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Reading: The Disneyfication of a University

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Dane Kennedy in Academe Blog

it is corporate culture, a creature that has become all the rage in the business world—and now, it seems, is burrowing its way into universities. Its professed aim is to instill a sense of shared purpose among employees, but its real objective is far more coercive and insidious.

Our president is rumored to have forked over three to four million dollars to the Disney Institute to improve our culture (he refuses to reveal the cost). A select group of faculty and staff, those identified as opinion leaders, are being offered all-expenses paid trips to the Walt Disney World Resort in Orlando “to gain first-hand insight into Disney’s approach to culture.” For everyone else, the university is conducting culture training workshops that run up to two hours. All staff and managers are required to attend. Faculty are strongly “encouraged” to participate, and some contract faculty, who have little job security, evidently have been compelled to do so.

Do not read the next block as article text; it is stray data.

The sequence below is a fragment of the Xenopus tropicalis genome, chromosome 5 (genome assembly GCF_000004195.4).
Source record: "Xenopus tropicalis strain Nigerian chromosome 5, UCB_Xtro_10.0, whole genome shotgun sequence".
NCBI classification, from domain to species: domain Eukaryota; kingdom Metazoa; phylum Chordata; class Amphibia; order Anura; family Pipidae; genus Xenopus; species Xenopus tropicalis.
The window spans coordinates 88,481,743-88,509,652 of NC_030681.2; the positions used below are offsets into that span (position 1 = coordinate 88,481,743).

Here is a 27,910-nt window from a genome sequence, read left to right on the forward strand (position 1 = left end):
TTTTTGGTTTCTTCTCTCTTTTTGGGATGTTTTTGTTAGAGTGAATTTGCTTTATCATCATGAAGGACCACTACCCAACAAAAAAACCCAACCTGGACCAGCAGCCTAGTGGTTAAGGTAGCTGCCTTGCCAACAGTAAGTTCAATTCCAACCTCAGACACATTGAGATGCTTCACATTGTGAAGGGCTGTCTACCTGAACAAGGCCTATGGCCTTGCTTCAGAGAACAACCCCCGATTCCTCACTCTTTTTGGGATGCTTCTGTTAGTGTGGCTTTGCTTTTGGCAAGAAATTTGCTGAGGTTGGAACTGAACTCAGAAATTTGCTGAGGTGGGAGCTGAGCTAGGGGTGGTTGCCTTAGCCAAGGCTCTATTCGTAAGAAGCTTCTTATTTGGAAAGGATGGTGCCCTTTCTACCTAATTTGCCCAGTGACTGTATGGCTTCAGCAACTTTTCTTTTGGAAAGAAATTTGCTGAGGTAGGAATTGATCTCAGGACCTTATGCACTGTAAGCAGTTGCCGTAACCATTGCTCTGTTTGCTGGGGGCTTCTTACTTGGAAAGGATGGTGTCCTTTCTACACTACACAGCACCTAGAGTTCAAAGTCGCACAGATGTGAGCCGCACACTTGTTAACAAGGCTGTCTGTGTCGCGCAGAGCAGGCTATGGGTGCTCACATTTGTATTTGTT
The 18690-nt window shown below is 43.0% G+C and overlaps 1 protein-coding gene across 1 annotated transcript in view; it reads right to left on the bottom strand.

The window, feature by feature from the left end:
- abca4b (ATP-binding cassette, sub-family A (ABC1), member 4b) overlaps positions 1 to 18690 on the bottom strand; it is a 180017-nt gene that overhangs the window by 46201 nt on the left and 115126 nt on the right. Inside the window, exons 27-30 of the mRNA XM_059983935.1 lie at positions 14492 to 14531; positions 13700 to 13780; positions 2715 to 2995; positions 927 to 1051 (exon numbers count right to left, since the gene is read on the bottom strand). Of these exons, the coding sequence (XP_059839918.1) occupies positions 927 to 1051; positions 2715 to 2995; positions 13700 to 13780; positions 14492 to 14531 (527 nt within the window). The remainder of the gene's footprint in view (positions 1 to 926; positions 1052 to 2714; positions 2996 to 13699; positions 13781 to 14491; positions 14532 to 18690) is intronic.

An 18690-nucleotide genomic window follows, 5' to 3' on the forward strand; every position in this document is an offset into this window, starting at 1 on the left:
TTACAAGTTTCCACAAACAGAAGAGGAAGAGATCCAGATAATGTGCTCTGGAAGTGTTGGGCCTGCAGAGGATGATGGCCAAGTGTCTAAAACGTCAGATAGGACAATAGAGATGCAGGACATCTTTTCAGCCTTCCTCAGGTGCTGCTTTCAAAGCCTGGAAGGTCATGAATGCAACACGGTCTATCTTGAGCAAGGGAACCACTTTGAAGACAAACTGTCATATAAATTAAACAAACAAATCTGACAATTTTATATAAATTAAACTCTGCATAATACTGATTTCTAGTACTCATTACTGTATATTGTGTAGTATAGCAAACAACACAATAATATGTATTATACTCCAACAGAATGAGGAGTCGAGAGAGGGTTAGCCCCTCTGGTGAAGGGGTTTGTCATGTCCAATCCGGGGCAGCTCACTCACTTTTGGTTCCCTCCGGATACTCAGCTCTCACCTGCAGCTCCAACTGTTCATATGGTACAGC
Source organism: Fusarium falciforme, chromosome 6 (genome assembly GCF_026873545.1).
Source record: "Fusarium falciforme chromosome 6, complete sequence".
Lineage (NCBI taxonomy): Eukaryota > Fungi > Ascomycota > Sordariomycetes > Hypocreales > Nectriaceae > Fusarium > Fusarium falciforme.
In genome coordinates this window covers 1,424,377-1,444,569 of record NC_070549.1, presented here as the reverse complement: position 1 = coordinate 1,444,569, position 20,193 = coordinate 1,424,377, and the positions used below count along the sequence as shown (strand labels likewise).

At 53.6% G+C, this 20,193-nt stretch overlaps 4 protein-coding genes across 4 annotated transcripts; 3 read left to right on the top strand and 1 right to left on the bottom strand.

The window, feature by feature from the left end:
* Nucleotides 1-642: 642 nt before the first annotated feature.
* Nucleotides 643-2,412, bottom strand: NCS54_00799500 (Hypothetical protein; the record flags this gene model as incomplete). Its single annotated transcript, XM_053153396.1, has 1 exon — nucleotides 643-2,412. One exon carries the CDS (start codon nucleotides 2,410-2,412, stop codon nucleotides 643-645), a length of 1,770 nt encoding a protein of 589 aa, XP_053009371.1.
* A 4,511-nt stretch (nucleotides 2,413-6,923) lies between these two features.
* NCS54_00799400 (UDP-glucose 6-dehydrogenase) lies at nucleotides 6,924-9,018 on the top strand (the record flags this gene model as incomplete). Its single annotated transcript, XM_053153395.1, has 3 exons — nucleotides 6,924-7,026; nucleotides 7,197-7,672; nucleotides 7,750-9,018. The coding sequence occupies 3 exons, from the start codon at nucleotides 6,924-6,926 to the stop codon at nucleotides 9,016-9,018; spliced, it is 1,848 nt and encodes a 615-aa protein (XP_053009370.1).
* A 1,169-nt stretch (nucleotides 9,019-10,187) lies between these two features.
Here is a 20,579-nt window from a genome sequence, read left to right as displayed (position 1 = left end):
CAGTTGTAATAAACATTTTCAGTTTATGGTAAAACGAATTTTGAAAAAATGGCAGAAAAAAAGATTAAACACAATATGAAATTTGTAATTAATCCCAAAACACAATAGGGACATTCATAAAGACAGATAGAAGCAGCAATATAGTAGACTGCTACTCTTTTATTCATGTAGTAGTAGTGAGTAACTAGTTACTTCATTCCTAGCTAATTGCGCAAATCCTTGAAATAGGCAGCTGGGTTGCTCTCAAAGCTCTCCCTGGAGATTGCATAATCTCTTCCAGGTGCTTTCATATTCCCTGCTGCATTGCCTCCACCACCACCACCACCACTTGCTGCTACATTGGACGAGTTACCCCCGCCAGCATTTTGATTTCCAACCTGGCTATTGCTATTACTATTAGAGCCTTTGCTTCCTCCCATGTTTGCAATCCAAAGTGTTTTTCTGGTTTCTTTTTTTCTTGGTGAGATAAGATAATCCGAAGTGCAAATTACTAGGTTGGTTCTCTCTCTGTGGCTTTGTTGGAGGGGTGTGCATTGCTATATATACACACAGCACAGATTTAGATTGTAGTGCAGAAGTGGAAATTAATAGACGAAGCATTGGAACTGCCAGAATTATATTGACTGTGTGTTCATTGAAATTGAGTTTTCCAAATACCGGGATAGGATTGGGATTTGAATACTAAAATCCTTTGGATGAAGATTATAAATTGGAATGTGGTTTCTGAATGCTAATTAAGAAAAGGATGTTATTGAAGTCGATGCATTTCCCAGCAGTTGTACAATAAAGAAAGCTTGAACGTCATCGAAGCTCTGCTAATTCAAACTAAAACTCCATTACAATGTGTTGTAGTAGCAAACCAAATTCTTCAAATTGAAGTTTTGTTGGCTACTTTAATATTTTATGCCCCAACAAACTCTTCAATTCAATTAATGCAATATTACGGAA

Sounds far too familiar. Admin looking for another way to control the university space. Sell ‘em cartoons.

Not sure who’s the bigger looser here: the admin who bought the goop from disney, the fac and staff at the university, or the students and parents who foot the bill for bilge water.

The result is predictable – as Kennedy observes: it’s Mickey Mouse. The admin plays Goofy.

2 replies on “Reading: The Disneyfication of a University”

Your post here seems to combine excerpts from Dane Kennedy’s “The Disneyfication of a University,” originally posted on the AAUP’s Academe Blog, and your own commentary without any explanatory framing other than the “source” link. Your blog does not credit Dane Kennedy (or Academe Blog) by name and doesn’t clarify which portions of your post are from his and which are your own additions. I would suggest that you remove your blog post or revise it to add quotation marks around all excerpted material (the section that has the red line to its left as well as the following paragraph), citing Dane Kennedy.–Kelly Hand, Academe Blog editor

Thanks for the catch. I left out a > prefacing the second par from Kennedy, setting it as a block quote. I’ve also added attribution. No excuse for missing that. Sorry.

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